Born Free USA Blog
by Adam M Roberts,
Chief Executive Officer
When it comes to animals, Adam Roberts not only talks the talk, but also walks the walk. Since beginning his animal advocacy career in Washington, D.C. in 1991, Adam's ambition, tireless involvement, and profound knowledge of conservation and wildlife issues have cemented him as a go-to voice for protecting animals — and he has elevated Born Free USA to the respected and impactful organization that we know today. Adam's compassionate, informed, and forward-thinking blogs will surely motivate you to join us in our fight to Keep Wildlife in the Wild.
If a video were to be filmed of me after watching the YouTube video “I Just Swam with a Siberian Tiger Cub,” it would be titled, “I Just Got Nauseated Watching Animal Mistreatment.”
On Monday in Southern California, at the end of a seven-hour meeting that lasted well into the wee hours, the West Hollywood City Council agreed unanimously to ban the sale of fur clothing — news that, in light of the unspeakable suffering and slaughter caused by trapping for the fur industry and coldly dispatched at so-called fur farms, makes me say:
About “bloody” time.
Though we’ve innately known it for some time, scientists are now declaring the harmful effects of using chimpanzees in movies and television — not just for the chimpanzees, but for humans, too. When chimps are anthropomorphized and depicted as engaging in human behaviors (buying insurance, eating sandwiches, driving cars, etc.), people are more likely to believe that chimpanzees are not endangered and that wild populations are steady and healthy. They also may start to think that chimpanzees are suitable “pets.”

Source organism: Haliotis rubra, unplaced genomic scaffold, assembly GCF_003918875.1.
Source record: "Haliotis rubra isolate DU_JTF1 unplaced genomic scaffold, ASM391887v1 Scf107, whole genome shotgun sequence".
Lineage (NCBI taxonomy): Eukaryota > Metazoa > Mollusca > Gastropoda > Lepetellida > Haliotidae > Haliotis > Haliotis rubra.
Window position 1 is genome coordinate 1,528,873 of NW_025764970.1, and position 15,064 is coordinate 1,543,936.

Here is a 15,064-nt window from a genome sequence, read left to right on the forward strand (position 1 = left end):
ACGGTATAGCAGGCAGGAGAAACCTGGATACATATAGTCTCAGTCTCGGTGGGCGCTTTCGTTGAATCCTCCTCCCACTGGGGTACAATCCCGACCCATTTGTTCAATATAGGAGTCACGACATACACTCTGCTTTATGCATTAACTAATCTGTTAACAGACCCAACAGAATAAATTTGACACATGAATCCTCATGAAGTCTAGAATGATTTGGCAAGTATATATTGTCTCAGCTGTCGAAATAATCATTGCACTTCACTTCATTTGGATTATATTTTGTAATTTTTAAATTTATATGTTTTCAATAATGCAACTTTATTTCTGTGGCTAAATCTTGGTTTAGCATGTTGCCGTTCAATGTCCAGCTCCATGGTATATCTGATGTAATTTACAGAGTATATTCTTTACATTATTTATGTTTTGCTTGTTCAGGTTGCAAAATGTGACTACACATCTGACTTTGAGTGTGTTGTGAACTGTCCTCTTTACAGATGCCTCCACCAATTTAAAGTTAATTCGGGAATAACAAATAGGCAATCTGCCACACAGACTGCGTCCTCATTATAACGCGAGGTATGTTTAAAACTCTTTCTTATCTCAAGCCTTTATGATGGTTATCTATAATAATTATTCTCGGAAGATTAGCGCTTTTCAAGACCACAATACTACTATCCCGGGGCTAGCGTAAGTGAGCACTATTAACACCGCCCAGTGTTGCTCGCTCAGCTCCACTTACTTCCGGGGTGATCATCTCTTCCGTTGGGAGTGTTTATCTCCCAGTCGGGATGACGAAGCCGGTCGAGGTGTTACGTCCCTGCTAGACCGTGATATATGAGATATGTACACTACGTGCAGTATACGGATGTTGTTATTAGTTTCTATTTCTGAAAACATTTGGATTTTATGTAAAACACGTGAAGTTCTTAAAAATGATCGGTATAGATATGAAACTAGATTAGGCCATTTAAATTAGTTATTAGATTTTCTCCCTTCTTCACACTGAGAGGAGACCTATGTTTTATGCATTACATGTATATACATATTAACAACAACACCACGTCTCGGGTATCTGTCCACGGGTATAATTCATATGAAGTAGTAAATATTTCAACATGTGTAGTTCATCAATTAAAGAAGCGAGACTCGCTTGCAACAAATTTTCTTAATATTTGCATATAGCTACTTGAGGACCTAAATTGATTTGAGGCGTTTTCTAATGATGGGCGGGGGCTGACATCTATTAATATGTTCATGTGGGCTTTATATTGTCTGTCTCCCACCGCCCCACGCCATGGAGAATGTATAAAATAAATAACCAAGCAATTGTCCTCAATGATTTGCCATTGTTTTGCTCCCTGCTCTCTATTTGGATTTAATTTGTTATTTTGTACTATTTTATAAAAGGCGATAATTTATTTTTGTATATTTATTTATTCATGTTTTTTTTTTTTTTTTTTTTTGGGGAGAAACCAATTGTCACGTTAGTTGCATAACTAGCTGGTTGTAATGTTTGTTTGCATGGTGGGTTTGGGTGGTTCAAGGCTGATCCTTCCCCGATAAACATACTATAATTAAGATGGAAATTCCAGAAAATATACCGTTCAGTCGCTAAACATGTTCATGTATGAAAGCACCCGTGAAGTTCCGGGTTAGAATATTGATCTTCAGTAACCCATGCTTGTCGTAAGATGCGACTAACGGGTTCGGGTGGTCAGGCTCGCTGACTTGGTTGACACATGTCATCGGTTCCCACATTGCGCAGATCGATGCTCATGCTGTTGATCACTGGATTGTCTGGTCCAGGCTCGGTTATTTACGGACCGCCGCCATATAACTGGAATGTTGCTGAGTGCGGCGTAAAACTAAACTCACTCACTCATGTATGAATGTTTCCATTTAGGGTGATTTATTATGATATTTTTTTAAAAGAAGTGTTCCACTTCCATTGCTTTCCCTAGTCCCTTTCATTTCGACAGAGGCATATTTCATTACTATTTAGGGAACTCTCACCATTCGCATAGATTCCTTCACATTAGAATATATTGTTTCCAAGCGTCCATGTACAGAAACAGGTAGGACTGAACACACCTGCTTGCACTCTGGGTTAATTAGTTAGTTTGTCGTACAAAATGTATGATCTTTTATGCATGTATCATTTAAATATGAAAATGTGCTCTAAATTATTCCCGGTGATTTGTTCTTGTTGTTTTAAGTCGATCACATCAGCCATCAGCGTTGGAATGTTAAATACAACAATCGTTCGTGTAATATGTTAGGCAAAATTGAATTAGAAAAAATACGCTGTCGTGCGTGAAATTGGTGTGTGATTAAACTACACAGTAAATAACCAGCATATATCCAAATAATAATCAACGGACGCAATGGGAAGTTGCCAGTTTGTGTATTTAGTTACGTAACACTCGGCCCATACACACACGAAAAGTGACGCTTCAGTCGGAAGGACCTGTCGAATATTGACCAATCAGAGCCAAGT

We’re only one week into September but already we’ve heard reports about two major law enforcement actions that symbolize the widespread, vicious destruction of wild elephants. In Zambia, police in Ndola made three arrests tied to the confiscation of 166 pieces of ivory that were to be transported out of the country. More than 5,000 miles away in Malaysia, 695 elephant tusks destined for China were seized in Kuala Lumpur — the third of three summertime seizures there that totaled more than 1,750 tusks.
Although the general outlook for elephants these days is frightening — by some estimates, about 100 are killed every day in Africa to satisfy the bloody, illegal ivory trade — there have been bits of good news lately: last month, Kenya’s ceremonial burning of hundreds of confiscated illegal ivory tusks, and last week the conviction in the Republic of Congo of a Chinese national who had attempted to smuggle ivory items (five tusks, 80 chopsticks, three carvings, etc.) to China.
A mother bear — confined to a lifetime of abject pain and misery, crammed in a cage with a permanent, gaping hole in her abdomen from which bile is extracted by her thoughtless captors to sell for use in traditional Chinese medicine as a delusional remedy for humans’ liver ailments or sore eyes — sees that in a nearby cage her cub is screaming in agony as a similar, permanent hole is being brutally made in her midsection.
Last Thursday in Shelbyville, Tenn., a “pet” snow monkey escaped from captivity in a private home where four other caged primates later were found without food or water. Yoshi scampered outdoors and bit an unsuspecting neighbor.
Lucy the elephant shall remain alone, in physical and psychological pain, destined to die prematurely, in the Edmonton Zoo. That’s the impact of a ruling issued Thursday by the highest court in Alberta, Canada. Two of its three judges said courts are not the appropriate venue for such an animal rights debate.